It was the opening track from his humongous second album X and the last song he wrote about his ex-girlfriend, who has provided plenty of inspiration for his first album. The minimal instrumentation and Sheeran’s falsetto singing produce spine-tingling results.

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11. Avenged Sevenfold – Bat Country

Avenged Sevenfold are masters of using drop D tuning. Never is that more apparent than on Bat Country, which came from their third album. It’s an incredible track with two brilliant solos and a tempo that never drops off.

It achieved plenty of commercial success and has also been included in many video games. It’s a perfect example of how to use drop D tuning as it helps to give the song a humongous feel, which is aided by the incredible singing of M. Shadows.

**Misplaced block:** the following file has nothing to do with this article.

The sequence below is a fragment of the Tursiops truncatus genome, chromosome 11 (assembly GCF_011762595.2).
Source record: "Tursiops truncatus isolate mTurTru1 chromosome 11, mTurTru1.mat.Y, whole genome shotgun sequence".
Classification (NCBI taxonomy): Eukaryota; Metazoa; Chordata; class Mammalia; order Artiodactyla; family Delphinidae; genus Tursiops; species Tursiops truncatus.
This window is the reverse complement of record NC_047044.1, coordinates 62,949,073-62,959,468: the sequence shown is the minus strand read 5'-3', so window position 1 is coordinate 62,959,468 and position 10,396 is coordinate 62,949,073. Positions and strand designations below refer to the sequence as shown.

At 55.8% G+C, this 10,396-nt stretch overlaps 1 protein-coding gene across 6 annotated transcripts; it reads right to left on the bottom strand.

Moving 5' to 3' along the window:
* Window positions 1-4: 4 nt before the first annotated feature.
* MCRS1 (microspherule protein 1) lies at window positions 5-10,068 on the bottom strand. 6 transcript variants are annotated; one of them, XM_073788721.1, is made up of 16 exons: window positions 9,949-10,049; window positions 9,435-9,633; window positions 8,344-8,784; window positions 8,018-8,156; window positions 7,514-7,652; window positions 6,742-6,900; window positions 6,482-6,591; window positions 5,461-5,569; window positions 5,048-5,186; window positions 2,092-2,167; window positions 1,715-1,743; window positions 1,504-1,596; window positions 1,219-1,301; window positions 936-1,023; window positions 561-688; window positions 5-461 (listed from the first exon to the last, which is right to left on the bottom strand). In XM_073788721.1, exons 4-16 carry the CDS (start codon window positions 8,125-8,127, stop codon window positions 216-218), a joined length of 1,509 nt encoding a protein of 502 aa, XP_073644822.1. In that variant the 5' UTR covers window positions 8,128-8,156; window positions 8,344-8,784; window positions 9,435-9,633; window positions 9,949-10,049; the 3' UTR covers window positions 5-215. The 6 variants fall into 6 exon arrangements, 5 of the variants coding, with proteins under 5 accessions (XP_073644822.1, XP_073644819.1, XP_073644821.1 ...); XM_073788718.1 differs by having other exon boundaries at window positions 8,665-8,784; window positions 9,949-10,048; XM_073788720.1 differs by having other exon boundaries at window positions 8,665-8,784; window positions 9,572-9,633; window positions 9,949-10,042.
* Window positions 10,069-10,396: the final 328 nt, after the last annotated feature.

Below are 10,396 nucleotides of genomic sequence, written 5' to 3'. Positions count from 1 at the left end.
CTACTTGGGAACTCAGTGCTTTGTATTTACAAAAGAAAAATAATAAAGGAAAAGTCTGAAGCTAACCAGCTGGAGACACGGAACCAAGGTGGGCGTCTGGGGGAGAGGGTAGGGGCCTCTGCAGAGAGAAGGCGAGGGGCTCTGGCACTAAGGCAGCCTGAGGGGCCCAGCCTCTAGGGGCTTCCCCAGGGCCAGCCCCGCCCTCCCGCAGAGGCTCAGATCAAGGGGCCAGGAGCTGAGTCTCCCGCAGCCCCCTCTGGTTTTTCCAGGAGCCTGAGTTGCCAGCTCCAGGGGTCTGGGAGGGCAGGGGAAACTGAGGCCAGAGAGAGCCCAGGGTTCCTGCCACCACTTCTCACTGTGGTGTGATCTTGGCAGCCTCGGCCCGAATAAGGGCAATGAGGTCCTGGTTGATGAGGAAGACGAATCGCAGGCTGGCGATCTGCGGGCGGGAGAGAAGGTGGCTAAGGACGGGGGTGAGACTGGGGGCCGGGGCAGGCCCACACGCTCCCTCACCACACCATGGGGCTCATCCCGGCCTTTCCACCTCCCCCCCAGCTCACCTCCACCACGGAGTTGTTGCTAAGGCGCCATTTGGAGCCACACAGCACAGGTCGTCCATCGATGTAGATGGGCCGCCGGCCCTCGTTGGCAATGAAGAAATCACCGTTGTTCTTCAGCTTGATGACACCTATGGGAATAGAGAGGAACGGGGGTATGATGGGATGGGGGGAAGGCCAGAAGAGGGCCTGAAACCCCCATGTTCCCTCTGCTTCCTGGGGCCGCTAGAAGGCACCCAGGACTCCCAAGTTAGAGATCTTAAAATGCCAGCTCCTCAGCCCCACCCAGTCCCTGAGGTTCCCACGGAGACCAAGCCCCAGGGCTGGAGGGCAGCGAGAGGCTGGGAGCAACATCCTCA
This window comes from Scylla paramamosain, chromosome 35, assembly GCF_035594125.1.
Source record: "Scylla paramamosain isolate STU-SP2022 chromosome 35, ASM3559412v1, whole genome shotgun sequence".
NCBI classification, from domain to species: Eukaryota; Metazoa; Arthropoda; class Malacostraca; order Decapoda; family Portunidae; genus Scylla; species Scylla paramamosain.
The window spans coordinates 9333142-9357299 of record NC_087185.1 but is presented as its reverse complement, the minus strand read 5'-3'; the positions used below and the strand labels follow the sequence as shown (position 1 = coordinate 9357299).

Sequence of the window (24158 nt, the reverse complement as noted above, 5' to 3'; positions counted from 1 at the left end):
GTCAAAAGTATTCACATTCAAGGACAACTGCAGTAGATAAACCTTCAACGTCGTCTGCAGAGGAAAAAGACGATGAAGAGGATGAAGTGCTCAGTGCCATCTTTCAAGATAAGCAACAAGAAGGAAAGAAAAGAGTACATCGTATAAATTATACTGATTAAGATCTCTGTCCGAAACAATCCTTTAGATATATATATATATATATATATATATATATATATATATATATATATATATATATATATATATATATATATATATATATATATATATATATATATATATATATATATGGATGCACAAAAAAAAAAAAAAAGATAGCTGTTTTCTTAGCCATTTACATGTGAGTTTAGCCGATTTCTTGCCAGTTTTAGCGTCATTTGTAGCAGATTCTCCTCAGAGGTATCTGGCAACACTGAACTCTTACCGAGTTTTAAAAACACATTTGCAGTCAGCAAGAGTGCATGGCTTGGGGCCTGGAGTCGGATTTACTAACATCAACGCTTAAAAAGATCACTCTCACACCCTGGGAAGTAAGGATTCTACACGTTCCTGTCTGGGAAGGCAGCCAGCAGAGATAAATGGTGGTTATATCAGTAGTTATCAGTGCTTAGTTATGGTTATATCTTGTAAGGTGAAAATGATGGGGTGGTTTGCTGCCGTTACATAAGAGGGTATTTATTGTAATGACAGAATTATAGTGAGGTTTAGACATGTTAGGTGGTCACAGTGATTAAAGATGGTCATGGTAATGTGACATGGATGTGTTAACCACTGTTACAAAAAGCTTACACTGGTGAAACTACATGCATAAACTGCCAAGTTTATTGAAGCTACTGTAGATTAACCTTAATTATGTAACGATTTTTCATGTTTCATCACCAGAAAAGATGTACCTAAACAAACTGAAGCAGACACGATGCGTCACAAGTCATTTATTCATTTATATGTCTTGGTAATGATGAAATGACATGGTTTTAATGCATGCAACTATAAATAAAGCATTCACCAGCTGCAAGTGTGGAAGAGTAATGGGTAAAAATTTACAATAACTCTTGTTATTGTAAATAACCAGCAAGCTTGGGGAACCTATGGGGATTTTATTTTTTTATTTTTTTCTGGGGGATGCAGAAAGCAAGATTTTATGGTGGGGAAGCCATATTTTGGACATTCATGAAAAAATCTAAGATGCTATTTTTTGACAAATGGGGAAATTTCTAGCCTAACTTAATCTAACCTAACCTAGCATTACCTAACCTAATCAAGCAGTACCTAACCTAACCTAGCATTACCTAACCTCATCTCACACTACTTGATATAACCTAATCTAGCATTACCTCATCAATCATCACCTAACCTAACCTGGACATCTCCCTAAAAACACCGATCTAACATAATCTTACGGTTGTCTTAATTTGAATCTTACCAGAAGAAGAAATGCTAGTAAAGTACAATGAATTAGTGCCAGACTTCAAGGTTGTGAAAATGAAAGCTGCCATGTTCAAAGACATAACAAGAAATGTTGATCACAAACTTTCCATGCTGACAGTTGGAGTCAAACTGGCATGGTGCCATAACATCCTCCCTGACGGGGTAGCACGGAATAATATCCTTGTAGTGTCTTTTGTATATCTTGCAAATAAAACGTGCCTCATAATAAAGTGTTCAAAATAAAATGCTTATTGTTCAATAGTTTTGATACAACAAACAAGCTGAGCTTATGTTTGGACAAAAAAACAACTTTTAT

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12. Fall Out Boy – Sugar, We’re Goin Down

“Sugar, We’re Goin Down” is the quintessential emo track. It exemplified the genre and was huge when it was released back in 2005. It helped to take both the band and the genre into the mainstream and was a huge success. It’s become an iconic song and helped by its delightfully quirky music video. 

It was the lead single from their second album and Fall Out Boy would never look back. The song uses drop D tuning and it helps to give it a great sound. The chorus was infectious and it has been passionately sung by fans ever since.

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13. Avenged Sevenfold – Unholy Confessions

Here we see another song from A7X and another that uses the unique drop D tuning. The song probably holds a special place in the band’s heart as it was the first that received mainstream exposure and showcased their talent to a wider audience. 

It remains extremely popular with both band and fans, this is shown by it being their most played live song. It’s a brilliant track and one that is notable for M. Shadows’ use of screaming vocals and those thrilling driving riffs.